As the Chargers get to press pause nine weeks into the season, the coaches remain in the organization's Costa Mesa offices. The pace of the NFL season doesn't allow for a lot of reflection. Time spent looking back, thinking about what just happened, is time not spent thinking about the next challenge, the next game.
The bye week allows for a break — a respite from game-planning. It gives coach Anthony Lynn, offensive coordinator Ken Whisenhunt and defensive coordinator Gus Bradley a chance to figure what's really going on with the team.
While the coaches will be asking all kinds of questions, we'll focus on the three most important, beginning with those on the offense.
The Chargers spent considerable resources — draft picks and a truckload of money — to upgrade the offensive line and, for the most part, that group has played well despite some key injuries. Left tackle Russell Okung is a leader in the locker room, in the community and on the field. Center Spencer Pulley, despite some mistakes, has settled into the starting position and guard Kenny Wiggins has impressed coaches with his play.
That's been a bit of a surprise; Keenan Allen has not. The Chargers' No. 1 receiver has rebounded well from a knee injury that cost him almost all of last season, and while things such as his drops (seven) are too high, he's been available and productive.
"We lost Keenan the first game of last year," Whisenhunt said, "and you know he really makes a difference for some of the things that he does."
Melvin Gordon, while a little inconsistent, has generally done a good job and finds himself in the top 10 in the NFL in yards from scrimmage. Gordon's been banged up and still managed to be productive, a positive sign for the offense.
Tight end Hunter Henry has continued to grow in his second season, and he looks as if he could be one of the best in the league at his position.
Directing it all, quarterback Philip Rivers has been very solid, adjusting to a more conservative style over the last month, a stretch where the team went 3-1.
"Philip is, to me, the ultimate team player," Whisenhunt said. "He wants to do it the way the coach wants it done, whoever the coach is. In this case, coach Lynn, what his philosophy is, he wants to do it the way that coach Lynn wants it done to give us success, and he's working hard at that. It's not always the case with some veteran quarterbacks in this league, but I think it speaks a lot about Philip's character, and certainly his leadership and character."
The Chargers haven't done a good job properly balancing their offense in terms of a consistent style. Some weeks they've leaned on the run. Some weeks they've tried to pass. Never have they really forced their style onto an opponent.
"I think we had certainly a way of operating that was a little bit different from the way coach Lynn has wanted it — that's OK," Whisenhunt said Monday. "I mean, you know, he has a vision and I certainly respect his vision and we're trying to do that. We're trying to get to that point."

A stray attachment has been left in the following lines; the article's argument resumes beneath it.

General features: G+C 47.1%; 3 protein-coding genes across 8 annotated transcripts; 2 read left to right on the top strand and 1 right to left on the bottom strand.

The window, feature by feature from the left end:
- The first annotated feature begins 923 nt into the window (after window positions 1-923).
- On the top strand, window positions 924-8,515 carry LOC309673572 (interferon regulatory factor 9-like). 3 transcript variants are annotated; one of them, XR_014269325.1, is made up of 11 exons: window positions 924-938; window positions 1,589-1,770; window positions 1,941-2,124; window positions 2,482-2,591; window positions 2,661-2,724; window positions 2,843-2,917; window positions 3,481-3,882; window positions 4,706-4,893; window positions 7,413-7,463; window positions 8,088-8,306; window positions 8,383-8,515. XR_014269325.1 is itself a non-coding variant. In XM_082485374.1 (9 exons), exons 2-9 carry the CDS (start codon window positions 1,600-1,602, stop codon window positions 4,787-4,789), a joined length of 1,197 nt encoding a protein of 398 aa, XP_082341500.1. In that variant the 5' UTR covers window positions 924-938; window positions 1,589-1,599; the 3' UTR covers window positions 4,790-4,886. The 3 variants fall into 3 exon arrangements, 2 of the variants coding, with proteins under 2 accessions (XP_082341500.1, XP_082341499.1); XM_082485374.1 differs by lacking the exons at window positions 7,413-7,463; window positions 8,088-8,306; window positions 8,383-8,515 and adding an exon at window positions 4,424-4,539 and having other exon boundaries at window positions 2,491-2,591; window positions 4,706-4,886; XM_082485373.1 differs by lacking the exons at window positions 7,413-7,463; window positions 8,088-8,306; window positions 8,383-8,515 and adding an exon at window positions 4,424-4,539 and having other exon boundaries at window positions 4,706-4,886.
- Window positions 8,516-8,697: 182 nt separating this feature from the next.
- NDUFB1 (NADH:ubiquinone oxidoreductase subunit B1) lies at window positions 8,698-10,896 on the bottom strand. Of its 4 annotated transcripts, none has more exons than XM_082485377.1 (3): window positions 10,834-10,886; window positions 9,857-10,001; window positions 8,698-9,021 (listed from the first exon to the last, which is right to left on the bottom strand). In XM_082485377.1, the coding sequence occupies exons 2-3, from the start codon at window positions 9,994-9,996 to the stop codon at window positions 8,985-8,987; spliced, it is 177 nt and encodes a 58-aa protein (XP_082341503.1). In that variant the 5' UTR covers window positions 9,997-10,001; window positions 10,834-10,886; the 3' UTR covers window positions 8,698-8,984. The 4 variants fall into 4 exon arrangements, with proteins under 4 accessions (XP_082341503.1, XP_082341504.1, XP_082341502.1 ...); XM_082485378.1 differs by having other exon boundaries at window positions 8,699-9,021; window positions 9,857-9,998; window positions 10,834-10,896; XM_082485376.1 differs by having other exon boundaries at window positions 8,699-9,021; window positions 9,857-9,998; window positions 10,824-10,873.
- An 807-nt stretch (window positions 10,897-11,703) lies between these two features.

While time could help the Chargers, it feels as if eight games and an entire offseason is enough time to meld offensive philosophies.
It could be why the team is scratching its head when it comes to the struggles, from converting third downs to just finding ways to put points on the board.
"I'm a matchup guy," Lynn said. "I believe we need to get the ball into the hands of our playmakers and look into different ways to do that. Getting the right personnel groups on the field to score points. And, maybe it's taking more opportunities down the field off of run action. We're looking at all of that right now."
The Chargers' special teams hasn't helped much either. They've changed kickers, and their return games have been wildly inconsistent.
Travis Benjamin did return a punt for a touchdown in Week 7, but he made a game-changing error in Week 8. The team is auditioning kick returners, and it doesn't seem as if there are answers in house.
If there's hope that the offense will figure things out, it could come from the first-round pick, Mike Williams, who should take on a bigger role each week.
The current mix of playmakers isn't working, and if the Chargers are serious about getting the ball down the field more often, a big, physical guy such as Williams could be a key. Remember, he's exactly the kind of receiver Rivers has traditionally had success with (think Vincent Jackson).
"He is growing and getting better. The biggest thing for him now, one of the things I've been the most impressed with is if you've watched, he's played a number of different positions," Whisenhunt said. "It's not just line up [on the weakside]. He was in the slot a couple of times in the game. He was the single receiver side once or twice. He was [in another position] a couple of times. That's not easy.
"…There's no substitute for getting that experience, and he's getting better. He'll get more opportunities as we go forward just because he's got that ability to make some plays."